The toddler years can be tough – that’s an understatement.
So tough that there’s another name for them; the terrible twos and threes.
Characterised by increased physical activity, more expressive emotions, mood swings, and temper tantrums, it’s a workout both literally and emotionally.
As your child gains their independence and learns to set their own limits, sometimes in return they push you to yours.
There are five ways to make it through the terrible twos and threes.
Adjust your expectations
Having realistic expectations about what the two-year-olds are like and what you should expect of them in terms of behaviour can go a long way.
Remember that just because your child can walk and talk doesn’t mean they’re ready for complex instructions, so have patience.
Give your child two choices
This will give them a chance to feel in control of the situation. During snack time, you can offer your child a banana or an apple.
Both options in this example are good, but make sure the options are ones you’re content with.
Have a routine
This can help to pre-empt any tantrums before they even happen, helping to manage their behaviour.
This may involve consistent responses to unwanted actions and consistent positive affirmations for good behaviour.
Creating predictable routines around daily activities such as naps can also reduce anxiety and decrease tantrums.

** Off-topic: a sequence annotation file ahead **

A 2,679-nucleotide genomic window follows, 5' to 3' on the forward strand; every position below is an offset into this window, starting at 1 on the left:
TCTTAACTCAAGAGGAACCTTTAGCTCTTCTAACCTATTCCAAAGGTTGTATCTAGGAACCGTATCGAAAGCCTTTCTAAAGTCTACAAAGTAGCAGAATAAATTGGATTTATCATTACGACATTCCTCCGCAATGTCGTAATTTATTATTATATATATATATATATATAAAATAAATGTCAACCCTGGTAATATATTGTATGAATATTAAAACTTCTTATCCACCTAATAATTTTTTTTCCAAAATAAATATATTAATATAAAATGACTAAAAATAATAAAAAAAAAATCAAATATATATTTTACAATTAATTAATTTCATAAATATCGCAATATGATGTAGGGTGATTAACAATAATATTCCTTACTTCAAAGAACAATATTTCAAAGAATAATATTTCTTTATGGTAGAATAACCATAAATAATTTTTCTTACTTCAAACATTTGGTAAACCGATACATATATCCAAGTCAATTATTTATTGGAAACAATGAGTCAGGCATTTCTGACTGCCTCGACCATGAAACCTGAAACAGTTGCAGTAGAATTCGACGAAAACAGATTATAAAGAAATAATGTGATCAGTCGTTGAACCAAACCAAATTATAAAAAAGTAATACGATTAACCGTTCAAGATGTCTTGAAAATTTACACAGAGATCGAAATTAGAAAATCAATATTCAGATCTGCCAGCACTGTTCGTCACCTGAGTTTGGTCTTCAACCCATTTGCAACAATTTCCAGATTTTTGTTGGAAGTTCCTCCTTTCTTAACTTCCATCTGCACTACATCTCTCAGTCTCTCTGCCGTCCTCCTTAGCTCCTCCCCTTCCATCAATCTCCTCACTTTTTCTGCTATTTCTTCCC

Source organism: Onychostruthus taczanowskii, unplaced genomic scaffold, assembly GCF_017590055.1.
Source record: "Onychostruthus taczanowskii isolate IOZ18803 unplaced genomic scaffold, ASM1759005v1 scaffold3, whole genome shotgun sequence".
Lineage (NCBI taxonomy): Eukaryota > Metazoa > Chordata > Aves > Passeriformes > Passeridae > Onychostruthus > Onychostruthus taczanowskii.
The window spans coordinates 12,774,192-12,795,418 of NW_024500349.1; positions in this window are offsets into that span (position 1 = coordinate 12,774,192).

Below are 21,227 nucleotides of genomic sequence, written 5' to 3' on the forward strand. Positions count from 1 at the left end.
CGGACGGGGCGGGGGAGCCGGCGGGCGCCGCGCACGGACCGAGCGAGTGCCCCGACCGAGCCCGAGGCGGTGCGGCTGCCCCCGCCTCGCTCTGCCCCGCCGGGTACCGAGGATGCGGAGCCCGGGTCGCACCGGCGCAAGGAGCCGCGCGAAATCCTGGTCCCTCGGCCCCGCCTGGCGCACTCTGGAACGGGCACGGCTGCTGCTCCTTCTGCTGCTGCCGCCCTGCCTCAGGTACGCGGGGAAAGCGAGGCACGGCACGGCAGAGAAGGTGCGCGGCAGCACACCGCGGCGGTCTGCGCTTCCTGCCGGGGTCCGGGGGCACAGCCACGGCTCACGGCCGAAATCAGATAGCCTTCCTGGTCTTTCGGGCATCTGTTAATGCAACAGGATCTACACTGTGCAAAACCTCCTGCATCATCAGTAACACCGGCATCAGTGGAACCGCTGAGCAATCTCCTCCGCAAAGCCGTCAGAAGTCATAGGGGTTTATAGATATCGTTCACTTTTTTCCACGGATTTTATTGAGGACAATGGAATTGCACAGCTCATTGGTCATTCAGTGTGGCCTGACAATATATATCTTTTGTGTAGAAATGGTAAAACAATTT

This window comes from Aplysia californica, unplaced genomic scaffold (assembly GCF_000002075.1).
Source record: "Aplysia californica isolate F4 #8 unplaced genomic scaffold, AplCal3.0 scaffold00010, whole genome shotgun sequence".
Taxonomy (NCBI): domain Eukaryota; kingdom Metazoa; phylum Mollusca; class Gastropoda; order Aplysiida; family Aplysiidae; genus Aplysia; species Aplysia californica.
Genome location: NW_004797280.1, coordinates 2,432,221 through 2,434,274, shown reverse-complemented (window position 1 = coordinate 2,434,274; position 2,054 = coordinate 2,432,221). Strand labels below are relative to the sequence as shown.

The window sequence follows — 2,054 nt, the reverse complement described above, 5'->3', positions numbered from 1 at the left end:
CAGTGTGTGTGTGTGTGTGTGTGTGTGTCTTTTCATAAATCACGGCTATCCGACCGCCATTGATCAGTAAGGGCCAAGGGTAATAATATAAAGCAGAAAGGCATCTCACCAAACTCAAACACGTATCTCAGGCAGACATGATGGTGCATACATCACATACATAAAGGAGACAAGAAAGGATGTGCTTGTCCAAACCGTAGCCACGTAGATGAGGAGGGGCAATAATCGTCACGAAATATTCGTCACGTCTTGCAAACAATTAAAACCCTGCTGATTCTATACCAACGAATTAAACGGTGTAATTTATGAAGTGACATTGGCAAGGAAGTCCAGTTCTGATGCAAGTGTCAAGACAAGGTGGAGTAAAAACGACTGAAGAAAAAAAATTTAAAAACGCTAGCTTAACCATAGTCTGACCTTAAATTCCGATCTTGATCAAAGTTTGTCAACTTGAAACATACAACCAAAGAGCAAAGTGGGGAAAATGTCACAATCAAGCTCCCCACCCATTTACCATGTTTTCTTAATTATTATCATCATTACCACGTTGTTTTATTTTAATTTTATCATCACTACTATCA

Distract can be your friend
Distracting your toddler is actually a very effective strategy you can use during a tantrum.
The key thing to remember is that your child is upset as a result of their ongoing development, so reasoning may not help you.
Distraction from these big feelings can help both of you cope.
Help your child find their calm
You can help kids develop skills to find their calm like deep breathing.
You can teach this when your child is not in tantrum mode so that, when they are, they will be able to draw on those skills and use them.
For example, if your child is beginning to become dysregulated, you might be able to remind them that they aren’t calm which should remind them to use previously learned techniques.
Praise any attempts your child makes to regulate themselves.
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